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Google's Caving To Copyright Holder Demands May Signal A New Round Of Attacks By The MPAA and RIAA

by on12 August 2012 3153 times
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We have all heard about Google’s new algorithm for demoting sites with too many takedown notices and complaints. This new method is supposed to help reduce copyright infringement by making the search for infringing material harder. When the announcement first hit we were more than a little surprised that Google had taken this step. Prior to this they had refused multiple requests from the MPAA, RIAA and other copyright holder to alter their search feature to suit their demands. Now things may have changed for the advertising/search giant.

The news came with a notice that Google is adding in an additional 200 “signals” to their search algorithm, but the new copyright friendly portion was what Google highlighted. According to information we have about the changes Google will automatically reduce the search ranking for sites with too many “valid” DMCA takedown notices. This is in addition to actually removing the URLs listed in the takedown notice.  Google has shown that the number of takedown requests has been growing

daily since they started cooperating with copyright holders this had been backed up by their transparency report which they kicked off in May. The report shows something interesting though; many of the requests are blanket requests and often overlap in content. We found one incident where the same URL was requested in four different complaints (all dated for the same day).  This would seem to indicate an attempt to inflate the numbers on the part of the copyright holders while also trying to get the content removed. Google states that in the last 30 days they have received 4.3 million requests. We wonder how many of those were for the same URL.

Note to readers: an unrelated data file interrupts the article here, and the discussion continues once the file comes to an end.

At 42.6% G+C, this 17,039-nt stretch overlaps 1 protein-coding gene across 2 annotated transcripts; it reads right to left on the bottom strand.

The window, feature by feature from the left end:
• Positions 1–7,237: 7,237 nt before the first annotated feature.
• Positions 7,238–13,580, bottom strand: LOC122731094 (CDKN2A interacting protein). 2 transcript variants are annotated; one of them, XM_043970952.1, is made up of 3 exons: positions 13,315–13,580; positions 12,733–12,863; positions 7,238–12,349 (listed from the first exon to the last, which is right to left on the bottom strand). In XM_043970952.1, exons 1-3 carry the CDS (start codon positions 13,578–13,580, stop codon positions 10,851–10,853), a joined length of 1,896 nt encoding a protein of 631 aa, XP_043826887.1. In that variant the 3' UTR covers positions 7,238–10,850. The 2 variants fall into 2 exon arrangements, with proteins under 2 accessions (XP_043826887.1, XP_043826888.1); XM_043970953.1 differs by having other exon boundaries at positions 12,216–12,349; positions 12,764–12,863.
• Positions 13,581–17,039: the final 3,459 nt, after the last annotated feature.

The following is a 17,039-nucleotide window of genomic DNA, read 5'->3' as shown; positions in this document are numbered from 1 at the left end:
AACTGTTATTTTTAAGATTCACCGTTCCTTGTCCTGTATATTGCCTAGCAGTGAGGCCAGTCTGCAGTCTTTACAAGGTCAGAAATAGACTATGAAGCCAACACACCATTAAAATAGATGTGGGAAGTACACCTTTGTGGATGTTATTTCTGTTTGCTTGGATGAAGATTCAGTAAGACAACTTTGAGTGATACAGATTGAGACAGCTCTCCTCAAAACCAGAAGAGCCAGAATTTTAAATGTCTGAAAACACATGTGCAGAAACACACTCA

As we read the blog entry about the new feature we had to worry about the way that the copyright industry handles infringement and also competitors. We all know that the MPAA, RIAA and other companies are not exactly ethical when it comes to protesting their property. We have seen many companies make takedown requests for material that they did not own. Just look at some of the sites that were taken down by the US Government because either the MPAA or RIAA felt they were infringing copyright when in fact they were not at all. This is becoming a more common tactic for both of these cartels. If music or movies are being hosted by a site they get the attention of Hollywood and the wheels are set in motion to take them down regardless of the legality of the move.  Again we can point to Megaupload, TVShack, myVidster, and more. In these cases the sites and the owners were charged with criminal copyright infringement by the MPAA and or RIAA without taking some existing laws and safeguard into account.

We are concerned that the new system from Google will increase the number of complaints from copyright holders and their representatives in the hopes of removing competition. This will do nothing to appease an industry that has shown they are willing to break the law to keep their hold on the industry and limit technological progress. Remember, these URL and site takedown requests are not about protecting the artist, intellectual property or about saving jobs. They are all about protecting a revenue stream that is in danger of being reduced from a flood of money to a trickle as technology shows easier and less expensive ways to get content to the masses. Google’s counter-notice system will be like a tissue (notice that we did not say Kleenex…) against a raging flood. The MPAA, RIAA and others have billions to pay for more lawyers to send out notices while many sites have limited resources and funds to protect themselves from this abuse. For those sites that do have the resources to protect themselves the industry has decided to throw in the words conspiracy and money laundering to allow for the seizure of assets, it makes things so much easier when the defendants have no money for a proper legal defense

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Last modified on 12 August 2012
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